What have been some key projects for you in growing to where you are now?
When we were first getting our feet wet in immersive work, a project came along that forced us to take the plunge straight into the deep end. We were approached by a startup in North Carolina to consult on a medical product for a major biotech company, who were developing a revolutionary AR system for surgeons. It aimed to simplify a complex (previously near impossible) cancer procedure with a novel approach to holographic visualization. At first what seemed like a simple sonic interaction design project, actually became a full research endeavor, to learn both the rules and regulations of the OR, and the types of conditioning OR personnel have been subjected to after years of doing something the same way.
What began as a grande creative, ended up getting whittled down to its simplest form. Coming from Hollywood where anything is possible with enough budget, we took two major lessons from this. First: creative development, when subject to the pressures of a multi-billion dollar corporate bureaucracy can be challenging, and requires user research backed decisions at every turn. And second: creative development when subject to the pressures of a multi-billion dollar biotech corporate bureaucracy can be extra-challenging, because the legal construct insuring a doctor’s acuity won’t be negatively impacted by hasty design choices is immense, and often stifles innovation. All in all though, we were amazed with how the project turned out, and we can’t wait to work on more healthcare products.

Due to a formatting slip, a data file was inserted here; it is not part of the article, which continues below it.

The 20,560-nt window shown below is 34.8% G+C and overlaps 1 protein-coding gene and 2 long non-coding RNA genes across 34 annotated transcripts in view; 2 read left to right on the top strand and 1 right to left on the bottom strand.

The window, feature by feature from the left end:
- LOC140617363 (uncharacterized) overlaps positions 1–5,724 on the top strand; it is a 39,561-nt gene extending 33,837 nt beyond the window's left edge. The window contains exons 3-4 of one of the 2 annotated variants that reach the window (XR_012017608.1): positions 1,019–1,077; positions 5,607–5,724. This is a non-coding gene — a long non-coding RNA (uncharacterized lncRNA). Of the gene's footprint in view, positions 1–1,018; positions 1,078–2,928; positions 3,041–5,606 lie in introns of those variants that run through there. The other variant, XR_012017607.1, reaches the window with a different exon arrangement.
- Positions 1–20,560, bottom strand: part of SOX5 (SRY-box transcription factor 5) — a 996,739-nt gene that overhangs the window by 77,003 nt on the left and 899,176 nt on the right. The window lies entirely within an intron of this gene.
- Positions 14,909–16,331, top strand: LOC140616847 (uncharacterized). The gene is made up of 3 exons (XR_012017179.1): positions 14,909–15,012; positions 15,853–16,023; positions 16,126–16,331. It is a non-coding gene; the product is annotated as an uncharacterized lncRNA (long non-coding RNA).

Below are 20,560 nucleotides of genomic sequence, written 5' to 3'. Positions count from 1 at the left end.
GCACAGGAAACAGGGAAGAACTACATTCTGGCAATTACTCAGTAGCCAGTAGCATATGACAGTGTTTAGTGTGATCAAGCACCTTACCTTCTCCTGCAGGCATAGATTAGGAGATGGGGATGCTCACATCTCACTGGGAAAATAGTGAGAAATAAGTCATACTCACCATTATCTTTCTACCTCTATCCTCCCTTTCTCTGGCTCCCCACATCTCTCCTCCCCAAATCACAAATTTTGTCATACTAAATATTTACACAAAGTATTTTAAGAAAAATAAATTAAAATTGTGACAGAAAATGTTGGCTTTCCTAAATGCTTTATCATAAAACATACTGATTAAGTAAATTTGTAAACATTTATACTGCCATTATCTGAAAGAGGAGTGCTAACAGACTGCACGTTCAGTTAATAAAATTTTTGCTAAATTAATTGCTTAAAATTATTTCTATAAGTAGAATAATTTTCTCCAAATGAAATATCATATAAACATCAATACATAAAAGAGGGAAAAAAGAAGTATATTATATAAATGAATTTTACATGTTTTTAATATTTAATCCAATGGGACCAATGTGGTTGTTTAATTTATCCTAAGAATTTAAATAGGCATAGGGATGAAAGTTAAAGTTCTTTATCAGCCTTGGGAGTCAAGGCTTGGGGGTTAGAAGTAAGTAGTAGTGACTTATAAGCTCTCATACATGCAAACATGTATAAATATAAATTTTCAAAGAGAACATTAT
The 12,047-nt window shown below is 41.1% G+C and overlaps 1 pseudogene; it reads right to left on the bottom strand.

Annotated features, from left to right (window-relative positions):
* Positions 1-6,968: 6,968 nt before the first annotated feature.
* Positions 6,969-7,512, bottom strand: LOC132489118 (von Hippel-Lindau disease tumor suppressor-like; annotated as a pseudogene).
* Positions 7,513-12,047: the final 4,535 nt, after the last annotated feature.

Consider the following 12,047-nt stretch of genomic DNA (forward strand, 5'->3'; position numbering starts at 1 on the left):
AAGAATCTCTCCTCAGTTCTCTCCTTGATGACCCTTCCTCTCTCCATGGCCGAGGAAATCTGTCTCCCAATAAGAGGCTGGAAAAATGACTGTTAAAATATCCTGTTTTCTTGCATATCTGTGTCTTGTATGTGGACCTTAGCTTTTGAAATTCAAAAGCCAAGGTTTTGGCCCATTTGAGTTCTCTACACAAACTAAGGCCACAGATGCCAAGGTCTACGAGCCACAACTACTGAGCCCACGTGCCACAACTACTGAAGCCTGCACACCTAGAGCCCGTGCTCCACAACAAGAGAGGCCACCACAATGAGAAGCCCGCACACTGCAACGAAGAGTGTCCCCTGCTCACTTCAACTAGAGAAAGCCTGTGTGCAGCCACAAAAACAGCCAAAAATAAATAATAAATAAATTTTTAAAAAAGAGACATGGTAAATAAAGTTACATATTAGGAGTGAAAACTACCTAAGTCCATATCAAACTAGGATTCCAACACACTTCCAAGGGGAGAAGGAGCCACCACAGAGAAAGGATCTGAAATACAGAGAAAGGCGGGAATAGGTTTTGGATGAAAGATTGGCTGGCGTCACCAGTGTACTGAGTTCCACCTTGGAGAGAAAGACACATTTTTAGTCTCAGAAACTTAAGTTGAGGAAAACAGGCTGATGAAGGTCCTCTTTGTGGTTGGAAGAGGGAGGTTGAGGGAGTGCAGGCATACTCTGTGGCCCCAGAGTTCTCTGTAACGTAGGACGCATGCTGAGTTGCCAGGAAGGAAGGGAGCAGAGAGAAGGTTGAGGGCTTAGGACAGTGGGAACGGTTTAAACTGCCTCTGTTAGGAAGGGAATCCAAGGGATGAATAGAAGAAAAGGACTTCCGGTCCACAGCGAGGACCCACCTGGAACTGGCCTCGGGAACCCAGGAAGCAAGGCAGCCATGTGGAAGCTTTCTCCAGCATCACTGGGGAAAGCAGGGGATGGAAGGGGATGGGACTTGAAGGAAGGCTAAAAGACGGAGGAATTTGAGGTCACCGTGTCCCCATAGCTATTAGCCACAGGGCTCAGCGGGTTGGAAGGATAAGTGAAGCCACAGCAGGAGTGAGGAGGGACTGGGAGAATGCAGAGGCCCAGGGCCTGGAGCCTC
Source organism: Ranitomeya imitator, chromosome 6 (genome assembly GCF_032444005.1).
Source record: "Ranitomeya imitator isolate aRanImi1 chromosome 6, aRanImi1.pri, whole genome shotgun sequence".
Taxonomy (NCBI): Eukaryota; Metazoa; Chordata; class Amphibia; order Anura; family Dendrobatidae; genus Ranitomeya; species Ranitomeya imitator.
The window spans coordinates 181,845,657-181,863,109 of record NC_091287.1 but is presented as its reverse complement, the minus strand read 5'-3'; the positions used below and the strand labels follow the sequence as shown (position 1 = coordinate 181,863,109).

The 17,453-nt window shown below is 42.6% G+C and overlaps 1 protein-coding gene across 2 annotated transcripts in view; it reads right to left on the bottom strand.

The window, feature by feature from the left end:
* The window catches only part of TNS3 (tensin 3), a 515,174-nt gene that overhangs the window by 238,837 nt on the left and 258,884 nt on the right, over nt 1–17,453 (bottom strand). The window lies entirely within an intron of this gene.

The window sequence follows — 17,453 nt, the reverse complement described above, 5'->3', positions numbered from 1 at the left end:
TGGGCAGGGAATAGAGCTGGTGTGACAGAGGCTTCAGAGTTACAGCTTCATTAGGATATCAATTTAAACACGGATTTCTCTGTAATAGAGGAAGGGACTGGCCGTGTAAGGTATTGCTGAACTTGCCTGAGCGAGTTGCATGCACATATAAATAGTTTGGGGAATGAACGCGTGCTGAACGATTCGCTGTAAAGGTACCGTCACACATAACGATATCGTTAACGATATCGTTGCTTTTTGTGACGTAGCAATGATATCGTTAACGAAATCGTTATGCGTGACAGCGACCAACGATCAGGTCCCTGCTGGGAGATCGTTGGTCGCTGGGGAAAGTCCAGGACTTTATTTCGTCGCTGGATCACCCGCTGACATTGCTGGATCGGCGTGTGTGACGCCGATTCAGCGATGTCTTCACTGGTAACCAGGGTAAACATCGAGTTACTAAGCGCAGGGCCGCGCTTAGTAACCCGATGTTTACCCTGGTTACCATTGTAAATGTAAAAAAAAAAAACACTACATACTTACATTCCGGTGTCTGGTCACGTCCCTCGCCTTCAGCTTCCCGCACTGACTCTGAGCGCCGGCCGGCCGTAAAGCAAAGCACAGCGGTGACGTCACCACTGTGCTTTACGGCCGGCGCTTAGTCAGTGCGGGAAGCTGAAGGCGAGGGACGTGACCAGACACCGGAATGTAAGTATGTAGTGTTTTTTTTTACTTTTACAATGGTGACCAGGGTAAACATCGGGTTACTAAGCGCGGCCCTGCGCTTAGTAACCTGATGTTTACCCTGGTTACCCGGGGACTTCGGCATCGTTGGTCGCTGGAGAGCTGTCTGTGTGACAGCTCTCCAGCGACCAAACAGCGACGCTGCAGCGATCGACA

VR faces a noticeable amount of resistance and skepticism, and also faces an uphill climb on accessibility. How do these issues alter your approach to building your business or the experiences that you develop?
We totally get why VR has caught flack. Take a technology that has tried and failed multiple times because the tech was too primitive, and then create a prototype of a newer, less-primitive version of it and sell it for multiples of billions to a major social network. Incite an investment frenzy and rush tens of other primitive products to market before key UX issues were ironed out. Then do a global marketing push for a solution looking for a problem, and people start to actually vomit using it. And then turn it into a meme. It got off to a really great start!
These issues affect our confidence about as much as people saying they’d never buy a Palm Pilot. Who wants to touch a screen when you could have tangible buttons?!
VR is still in its infancy, but it’s already changing paradigms across numerous verticals; it’s just missing the consumer friendly accessibility and desirability variable.
Moore’s law persists. Hardware (lenses, light field capture and projection, HMDs, graphics cards, mobile processors, higher pixel density screens…) is and will keep getting faster and smaller. And software (PBR, path traced reflection modeling, ORBX and MPEG-H compression codecs, game engine timelines…) will make the hardware sing.